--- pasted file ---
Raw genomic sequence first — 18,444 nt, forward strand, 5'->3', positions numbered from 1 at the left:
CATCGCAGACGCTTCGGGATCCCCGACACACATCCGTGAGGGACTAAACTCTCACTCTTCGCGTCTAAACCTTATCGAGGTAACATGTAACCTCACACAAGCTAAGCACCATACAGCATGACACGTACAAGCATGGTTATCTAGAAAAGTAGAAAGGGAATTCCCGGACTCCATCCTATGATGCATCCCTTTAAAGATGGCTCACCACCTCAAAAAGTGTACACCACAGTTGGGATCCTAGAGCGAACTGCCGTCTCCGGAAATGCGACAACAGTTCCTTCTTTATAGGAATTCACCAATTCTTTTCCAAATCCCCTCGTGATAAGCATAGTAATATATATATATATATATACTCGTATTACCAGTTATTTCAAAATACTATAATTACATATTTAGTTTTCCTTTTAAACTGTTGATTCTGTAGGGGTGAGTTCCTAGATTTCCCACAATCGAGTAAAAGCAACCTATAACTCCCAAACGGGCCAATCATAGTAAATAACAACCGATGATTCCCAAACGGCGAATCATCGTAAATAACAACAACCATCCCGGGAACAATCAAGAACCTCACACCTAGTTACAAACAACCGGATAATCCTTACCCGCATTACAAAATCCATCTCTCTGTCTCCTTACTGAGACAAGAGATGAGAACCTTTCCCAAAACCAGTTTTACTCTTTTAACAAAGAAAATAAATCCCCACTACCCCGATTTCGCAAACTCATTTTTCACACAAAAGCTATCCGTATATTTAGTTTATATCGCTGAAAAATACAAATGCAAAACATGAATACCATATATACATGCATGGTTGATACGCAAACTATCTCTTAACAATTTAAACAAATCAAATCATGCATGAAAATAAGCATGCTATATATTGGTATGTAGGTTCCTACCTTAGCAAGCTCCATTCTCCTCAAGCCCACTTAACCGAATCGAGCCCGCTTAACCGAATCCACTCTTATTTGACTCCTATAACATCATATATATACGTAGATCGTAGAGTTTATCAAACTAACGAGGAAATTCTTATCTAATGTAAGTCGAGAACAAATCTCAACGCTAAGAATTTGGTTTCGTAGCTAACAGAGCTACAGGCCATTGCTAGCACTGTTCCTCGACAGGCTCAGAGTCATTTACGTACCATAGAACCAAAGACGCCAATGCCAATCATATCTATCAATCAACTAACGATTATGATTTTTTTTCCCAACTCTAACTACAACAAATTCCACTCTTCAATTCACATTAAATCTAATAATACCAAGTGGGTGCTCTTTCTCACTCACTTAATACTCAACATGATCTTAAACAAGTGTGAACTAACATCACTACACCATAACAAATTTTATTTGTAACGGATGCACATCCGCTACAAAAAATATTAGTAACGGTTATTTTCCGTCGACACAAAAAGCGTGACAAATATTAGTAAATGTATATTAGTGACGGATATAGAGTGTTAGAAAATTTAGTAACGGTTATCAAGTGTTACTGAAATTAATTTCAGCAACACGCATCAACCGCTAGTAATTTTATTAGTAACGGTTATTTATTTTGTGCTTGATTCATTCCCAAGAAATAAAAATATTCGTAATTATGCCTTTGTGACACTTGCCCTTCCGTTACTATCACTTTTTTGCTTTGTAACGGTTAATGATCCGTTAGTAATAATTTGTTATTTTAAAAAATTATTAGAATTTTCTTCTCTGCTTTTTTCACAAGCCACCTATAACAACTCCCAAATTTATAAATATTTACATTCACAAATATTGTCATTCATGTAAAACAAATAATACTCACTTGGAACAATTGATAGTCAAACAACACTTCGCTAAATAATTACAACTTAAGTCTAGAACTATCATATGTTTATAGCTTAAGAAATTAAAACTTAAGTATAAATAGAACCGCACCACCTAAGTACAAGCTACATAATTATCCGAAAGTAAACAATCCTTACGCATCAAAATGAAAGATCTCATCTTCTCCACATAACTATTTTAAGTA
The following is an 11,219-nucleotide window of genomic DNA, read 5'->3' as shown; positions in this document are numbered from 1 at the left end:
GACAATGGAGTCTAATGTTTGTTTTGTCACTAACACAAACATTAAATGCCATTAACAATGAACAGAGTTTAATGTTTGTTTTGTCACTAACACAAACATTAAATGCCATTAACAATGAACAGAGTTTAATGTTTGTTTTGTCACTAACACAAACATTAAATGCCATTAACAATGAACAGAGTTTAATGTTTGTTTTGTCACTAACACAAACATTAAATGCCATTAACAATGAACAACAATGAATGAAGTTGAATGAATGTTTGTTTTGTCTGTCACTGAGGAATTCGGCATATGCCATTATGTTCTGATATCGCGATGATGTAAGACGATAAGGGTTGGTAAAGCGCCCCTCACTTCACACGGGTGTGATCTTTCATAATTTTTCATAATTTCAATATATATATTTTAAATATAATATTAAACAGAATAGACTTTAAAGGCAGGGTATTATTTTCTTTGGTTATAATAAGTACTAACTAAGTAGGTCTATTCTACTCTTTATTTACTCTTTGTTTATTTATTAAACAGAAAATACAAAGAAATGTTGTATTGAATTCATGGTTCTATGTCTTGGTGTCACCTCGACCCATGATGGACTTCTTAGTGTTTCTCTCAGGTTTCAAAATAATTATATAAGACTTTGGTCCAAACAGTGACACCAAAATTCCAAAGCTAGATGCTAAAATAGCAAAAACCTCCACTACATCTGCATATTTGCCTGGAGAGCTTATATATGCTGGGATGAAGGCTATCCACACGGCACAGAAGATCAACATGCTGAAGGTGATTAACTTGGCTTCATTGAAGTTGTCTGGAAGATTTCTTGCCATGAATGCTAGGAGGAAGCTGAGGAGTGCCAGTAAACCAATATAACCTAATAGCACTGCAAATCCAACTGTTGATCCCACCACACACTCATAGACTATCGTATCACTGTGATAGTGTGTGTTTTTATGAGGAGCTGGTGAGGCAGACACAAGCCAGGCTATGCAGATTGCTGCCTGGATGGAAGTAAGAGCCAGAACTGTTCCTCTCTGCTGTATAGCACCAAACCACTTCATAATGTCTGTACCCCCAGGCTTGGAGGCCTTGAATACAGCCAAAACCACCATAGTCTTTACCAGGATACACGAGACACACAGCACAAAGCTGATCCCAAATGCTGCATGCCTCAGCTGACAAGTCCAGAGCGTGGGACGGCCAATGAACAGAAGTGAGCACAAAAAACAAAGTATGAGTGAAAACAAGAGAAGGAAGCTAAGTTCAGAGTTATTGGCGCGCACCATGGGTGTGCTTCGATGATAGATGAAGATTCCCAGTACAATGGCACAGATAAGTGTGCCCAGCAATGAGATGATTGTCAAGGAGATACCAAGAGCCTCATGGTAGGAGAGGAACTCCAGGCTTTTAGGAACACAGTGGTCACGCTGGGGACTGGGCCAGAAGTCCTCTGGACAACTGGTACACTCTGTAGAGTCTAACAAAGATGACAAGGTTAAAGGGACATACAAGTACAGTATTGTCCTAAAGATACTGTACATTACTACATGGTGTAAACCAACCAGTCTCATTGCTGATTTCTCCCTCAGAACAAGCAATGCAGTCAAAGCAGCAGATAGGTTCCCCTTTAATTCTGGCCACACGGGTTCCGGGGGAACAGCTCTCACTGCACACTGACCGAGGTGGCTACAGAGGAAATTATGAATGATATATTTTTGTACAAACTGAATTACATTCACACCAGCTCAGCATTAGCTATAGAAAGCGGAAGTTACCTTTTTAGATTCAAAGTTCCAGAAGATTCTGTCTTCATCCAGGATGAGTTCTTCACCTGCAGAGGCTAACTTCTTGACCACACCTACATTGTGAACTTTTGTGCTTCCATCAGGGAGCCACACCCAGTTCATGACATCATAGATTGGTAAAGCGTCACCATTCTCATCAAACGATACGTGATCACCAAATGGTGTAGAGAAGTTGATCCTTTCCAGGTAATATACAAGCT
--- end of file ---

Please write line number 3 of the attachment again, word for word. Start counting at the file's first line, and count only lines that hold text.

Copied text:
The following is an 11,219-nucleotide window of genomic DNA, read 5'->3' as shown; positions in this document are numbered from 1 at the left end: